If, as an external auditor, you think you are able to "recognize an effective, multi-tiered log in protocol when you see it", you have my compliments. Because you have there a magic gift of certainty, which has been denied to cybersecurity experts.
Your usual security audits (conducted from a compliance perspective) are just checklists of minimal, bare-metal security measures.
Believing that a bank is « safe » because you ticked a few boxes, is whistling past the graveyard. Once again, this is the grave cognitive bias of those who are setting themselves up for a burglary, after having put a bar on their door.
But yes: if your client bank just got a management letter because they did not even pass that checklist, then that's their bad, because they deserved to have you as their security auditor.
Let us all get out of that cognitive bias, shall we?
Drill, Drill, Drill: The only way to ensure that you client is moderately safe, is to organize a full-scale intrusion testing, complete with social engineering.
A good, solid campaign of intrusion tests will likely leave the bank's staff in tears, the honor of the IT department in tatters, and general management thinking anxiously of all the breadcrumbs they sowed behind during their NSFW activity.
And earlier auditors feeling like a bunch of nitwits.
But then, it is a struggle with hard facts.
"Remote" Audits? Pfff.… Nonsense
The question of reducing travel expenses for audit missions is interesting from a commercial viewpoint. Yes, after Covid-19, banks will try to squeeze you into performing audits remotely.
This is going to be interesting. You perhaps already see where this is going: if they think (and you think) you can do it remotely, it means you have not really been doing any real audit work, lately.
If the client does not perceive any added value in your audits, that kind of makes sense, does it not?
Think about it: how could you ever conduct a serious audit, without being on location?
If there is something a company's staff don’t want you to see, they are certaintly not going to wave it in front of the videocamera of their computer.
From long experience, I can state, that "audit" is a misnomer, because one is not there to listen to the smooth claptrap that people tell you in such circumstances.
We are paid to INSPECT, that is to look into those precise corners and closets where nobody has been looking at.
Yes, those ones.
It does not matter whether it is for an audit on behalf of the regulator before a bank can go live, or it isfor a compliance audit; the purpose of an audit — nay, an inspection — is TO FIND OUT.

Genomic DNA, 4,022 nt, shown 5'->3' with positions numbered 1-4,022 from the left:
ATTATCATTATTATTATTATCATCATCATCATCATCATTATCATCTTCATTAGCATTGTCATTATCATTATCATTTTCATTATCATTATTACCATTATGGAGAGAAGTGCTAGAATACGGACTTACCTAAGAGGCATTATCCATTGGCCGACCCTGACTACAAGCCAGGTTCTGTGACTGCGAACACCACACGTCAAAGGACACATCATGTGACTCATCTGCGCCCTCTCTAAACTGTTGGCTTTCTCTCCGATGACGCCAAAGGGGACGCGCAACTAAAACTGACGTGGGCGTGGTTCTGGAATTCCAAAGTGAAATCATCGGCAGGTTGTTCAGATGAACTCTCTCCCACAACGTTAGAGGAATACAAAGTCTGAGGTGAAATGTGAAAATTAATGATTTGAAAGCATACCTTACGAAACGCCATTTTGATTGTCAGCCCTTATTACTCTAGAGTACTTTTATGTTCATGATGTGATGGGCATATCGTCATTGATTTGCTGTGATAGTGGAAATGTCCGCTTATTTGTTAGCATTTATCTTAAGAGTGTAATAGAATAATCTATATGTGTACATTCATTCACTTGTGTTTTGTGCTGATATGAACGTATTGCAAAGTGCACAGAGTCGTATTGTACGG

There is a kind of robust integrity in that job, a bending backward and refusing to be distracted by corporate hogwash and handwaving, which has been lacking in the audit industry (once again, sincerity does not relieve one of a duty of courtesy).
If, as an auditor, you are too afraid of finding something out, well, think about it: the time has perhaps come for you to look for another job. You are in luck: the HR department of your firm will probably have a good relocation package ready, especially if you do it on your own accord (they are generous).
But, the other hand, several big audit firms should probably reduce their travel expenses, because — frankly — most of their audits in the past years have been wastes of time.
Please train new recruits. Seriously
One cannot send young people to banks, who have no previous experience in that business, in the hope they will somehow dig up something interesting. I directed myself such (brilliant) young people, and I knew first hand that they were children abandoned in a forest. They badly needed boot camp training, which an audit firm could not and often cannot deliver, because audit firms often don’t have that required experience.
Inspecting a bank is something one learns by practicing the industry for years or (in my case) for decades. Not by attending 3-days workshops on a seaside resort.
The bottom line is that if a client does not see the value of you audit firm conducting an audit on their premises, well perhaps they are right. It will be charitable for your audit firm to graciously go and get lost on that contract… or to go to whichever elephant graveyard audit firms go at the end of their life. In the post-Covid world, we need competent people who can take a shovel and dig up dirt, not inexperienced clerks to fill forms.